I seem to mentioning the drought rather frequently still – odd this, when parts of the country have already experienced flooding and hailstorms. We have rejoiced in the little rain that has come our way in the Eastern Cape: mostly in the form of drizzle so light that one wouldn’t bother to reach for an umbrella, yet enough to green up the grass and to encourage the trees to put out leaves. Our landscape has been transformed by the different hues of green as well as a few wild flowers here and there. One of our main water storage dams is completely empty; another I drive past regularly probably only has enough water to fill an average home swimming pool; while an aerial view of yet another shows only a thin stream of water. The latter dam used to be so full that the local rowers would use it for regattas! Alas, no more …

Hence the joy I take in drought-resistant blossoms that either grow in my garden or in the veld within easy walking distance. Our garden has always been blessed with a generous sprinkling of Crassula multicava, also known as Fairy Crassula. It was many years before I discovered what it was called: even though it can be found in many gardens in this town, no-one seemed to have a name for it. A common response I would get is “I don’t know, it seems to grow wild here.”

A ‘wild’ plant it is too for it grows all over the garden and forms a good ground cover even in the deep shade, whilst appearing to be equally happy in the sunshine. Their leaves are flat and roundish. If you look closely you might notice the tiny spots on them. These are what might have given rise to another common name for this plant, Pitted Crassula.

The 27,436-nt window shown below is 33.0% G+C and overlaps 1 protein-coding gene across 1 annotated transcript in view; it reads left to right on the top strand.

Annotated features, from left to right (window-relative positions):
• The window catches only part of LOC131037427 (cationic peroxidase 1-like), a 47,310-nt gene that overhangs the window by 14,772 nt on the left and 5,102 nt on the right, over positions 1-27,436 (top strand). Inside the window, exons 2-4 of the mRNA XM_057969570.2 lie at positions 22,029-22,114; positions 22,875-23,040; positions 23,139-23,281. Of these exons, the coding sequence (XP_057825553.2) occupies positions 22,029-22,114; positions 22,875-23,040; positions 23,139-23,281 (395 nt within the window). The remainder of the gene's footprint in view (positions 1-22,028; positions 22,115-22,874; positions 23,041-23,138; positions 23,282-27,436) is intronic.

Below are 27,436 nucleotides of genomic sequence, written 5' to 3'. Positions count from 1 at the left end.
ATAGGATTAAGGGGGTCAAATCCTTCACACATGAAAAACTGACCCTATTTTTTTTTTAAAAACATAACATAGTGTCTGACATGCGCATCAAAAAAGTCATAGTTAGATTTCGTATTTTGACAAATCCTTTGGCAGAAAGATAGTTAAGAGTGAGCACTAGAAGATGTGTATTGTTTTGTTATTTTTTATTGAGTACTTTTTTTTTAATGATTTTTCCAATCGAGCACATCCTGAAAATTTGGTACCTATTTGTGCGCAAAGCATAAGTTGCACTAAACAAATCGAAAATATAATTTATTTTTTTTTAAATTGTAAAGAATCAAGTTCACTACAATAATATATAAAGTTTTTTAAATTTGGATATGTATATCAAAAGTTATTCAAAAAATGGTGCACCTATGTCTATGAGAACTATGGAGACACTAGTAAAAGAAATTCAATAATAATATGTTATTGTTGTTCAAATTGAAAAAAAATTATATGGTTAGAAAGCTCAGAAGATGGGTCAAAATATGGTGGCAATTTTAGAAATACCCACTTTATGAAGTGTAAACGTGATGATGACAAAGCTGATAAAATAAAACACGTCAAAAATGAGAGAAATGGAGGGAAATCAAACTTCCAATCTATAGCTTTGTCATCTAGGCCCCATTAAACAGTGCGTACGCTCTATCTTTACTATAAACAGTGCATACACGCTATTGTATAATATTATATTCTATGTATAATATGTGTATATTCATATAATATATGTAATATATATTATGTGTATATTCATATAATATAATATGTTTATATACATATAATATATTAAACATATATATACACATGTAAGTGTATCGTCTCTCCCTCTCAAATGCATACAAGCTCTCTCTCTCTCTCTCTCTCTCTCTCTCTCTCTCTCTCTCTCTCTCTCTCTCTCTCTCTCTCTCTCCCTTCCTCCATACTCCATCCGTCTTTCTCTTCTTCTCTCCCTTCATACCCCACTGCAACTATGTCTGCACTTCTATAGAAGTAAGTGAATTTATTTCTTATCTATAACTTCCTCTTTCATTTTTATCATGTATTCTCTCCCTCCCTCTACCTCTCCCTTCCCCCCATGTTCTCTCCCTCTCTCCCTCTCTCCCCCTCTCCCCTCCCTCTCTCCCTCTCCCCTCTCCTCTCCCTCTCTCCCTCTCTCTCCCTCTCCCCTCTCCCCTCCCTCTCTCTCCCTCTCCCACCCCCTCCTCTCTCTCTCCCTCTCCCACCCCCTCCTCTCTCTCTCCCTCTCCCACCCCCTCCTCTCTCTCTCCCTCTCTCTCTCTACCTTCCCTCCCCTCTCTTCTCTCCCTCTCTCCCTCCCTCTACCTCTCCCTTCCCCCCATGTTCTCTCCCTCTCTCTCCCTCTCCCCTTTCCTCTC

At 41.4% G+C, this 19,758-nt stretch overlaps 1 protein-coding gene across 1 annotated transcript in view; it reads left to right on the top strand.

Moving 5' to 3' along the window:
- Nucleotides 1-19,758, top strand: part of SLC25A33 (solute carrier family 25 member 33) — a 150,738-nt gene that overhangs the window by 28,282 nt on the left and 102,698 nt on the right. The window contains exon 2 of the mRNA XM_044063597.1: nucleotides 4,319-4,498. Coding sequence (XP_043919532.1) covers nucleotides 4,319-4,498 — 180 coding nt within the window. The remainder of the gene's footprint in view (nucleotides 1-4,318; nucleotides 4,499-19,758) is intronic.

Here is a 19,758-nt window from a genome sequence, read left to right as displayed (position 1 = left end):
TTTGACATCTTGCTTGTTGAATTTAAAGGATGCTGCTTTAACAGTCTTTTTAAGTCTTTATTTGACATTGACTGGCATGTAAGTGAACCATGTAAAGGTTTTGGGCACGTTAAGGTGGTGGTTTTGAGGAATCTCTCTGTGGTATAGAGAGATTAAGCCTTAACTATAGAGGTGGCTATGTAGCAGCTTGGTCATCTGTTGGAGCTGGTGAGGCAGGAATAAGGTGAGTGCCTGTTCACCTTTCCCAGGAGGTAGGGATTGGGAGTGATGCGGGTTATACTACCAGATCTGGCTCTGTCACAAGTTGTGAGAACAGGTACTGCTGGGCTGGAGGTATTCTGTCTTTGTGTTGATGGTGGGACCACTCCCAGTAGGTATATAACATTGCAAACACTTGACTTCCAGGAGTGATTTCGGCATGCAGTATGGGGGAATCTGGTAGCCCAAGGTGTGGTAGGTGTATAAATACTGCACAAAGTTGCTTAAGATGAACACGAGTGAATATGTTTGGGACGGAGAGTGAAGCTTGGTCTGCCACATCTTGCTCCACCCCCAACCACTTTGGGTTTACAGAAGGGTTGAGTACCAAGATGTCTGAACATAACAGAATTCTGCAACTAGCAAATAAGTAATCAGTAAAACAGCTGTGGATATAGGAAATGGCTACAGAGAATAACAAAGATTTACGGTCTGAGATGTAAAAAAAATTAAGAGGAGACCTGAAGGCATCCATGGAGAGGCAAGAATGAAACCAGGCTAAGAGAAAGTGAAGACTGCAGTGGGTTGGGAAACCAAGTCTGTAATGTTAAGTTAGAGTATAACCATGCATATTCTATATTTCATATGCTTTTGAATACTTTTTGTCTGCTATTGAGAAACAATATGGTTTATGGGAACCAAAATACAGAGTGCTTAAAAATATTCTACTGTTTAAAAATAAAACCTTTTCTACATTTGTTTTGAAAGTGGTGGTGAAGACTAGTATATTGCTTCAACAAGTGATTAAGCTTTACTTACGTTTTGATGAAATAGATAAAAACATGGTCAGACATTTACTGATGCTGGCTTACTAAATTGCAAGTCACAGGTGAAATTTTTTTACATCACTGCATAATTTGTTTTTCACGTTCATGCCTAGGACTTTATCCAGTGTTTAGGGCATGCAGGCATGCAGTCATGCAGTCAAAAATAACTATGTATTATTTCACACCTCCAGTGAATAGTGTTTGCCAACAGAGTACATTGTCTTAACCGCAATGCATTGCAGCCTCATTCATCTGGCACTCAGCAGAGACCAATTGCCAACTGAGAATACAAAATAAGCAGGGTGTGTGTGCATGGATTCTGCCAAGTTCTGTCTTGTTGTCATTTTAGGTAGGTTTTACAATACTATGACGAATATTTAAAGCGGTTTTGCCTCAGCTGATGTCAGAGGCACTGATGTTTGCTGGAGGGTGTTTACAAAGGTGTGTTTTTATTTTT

The colour of the leaves vary from light to dark green depending on whether the plants are growing in the sun or the shade. They contain hydathodes (which are water-secreting pores), which serve for rapid absorption of water from the leaf surface – making them ideal ‘drought’ plants. Dainty white, or pale pink, star-shaped flowers appear in sparse clusters from about May to November.

These are best appreciated when seen in a mass and attract a variety of insects, including bees and butterflies.

Crassula multicava occurs naturally from the southern Cape, through the Eastern Cape and KwaZulu-Natal, into Mpumalanga. They multiply rapidly – if they can do that in my drought-stricken garden, then imagine what they can do under ideal conditions. This is because, apart from the expected dispersal of seeds, these plants root easily and spread from leaves that fall or break off from the mother plant. Another form of self-propagation is that the Crassula multicava produces plantlets on the flower-head that drop off and develop into independent plants.

They seem to have all bases covered!


All indigenous species of wild garlic in South Africa are named after Ryk Tulbagh, the Dutch governor of the Cape from 1751 to 1771. How I marvel at the enterprise of the early explorers, artists, writers, botanists, and administrators whose insatiable curiosity and meticulous record-keeping have formed the basis of so much of what we know about our flora. Tulbagh sent numerous South African plants to the legendary Carl Linnaeus for classification. Wild Garlic was among these.

The general appearance of both the plant and flowers of Wild Garlic resembles that of an onion. Tulbaghia violacea is the best known of the indigenous species as it is has become a popular garden plant both here and internationally. The flowers are very attractive.

Particularly useful as far as I am concerned, is that Wild Garlic tolerates prolonged drought conditions, although it obviously thrives when well-watered. This evergreen perennial with long, narrow, strap-like, slightly fleshy leaves bears pinkish-mauve tubular flowers on long stems. The leaves smell strongly of garlic when bruised, as do the flowers when they are picked.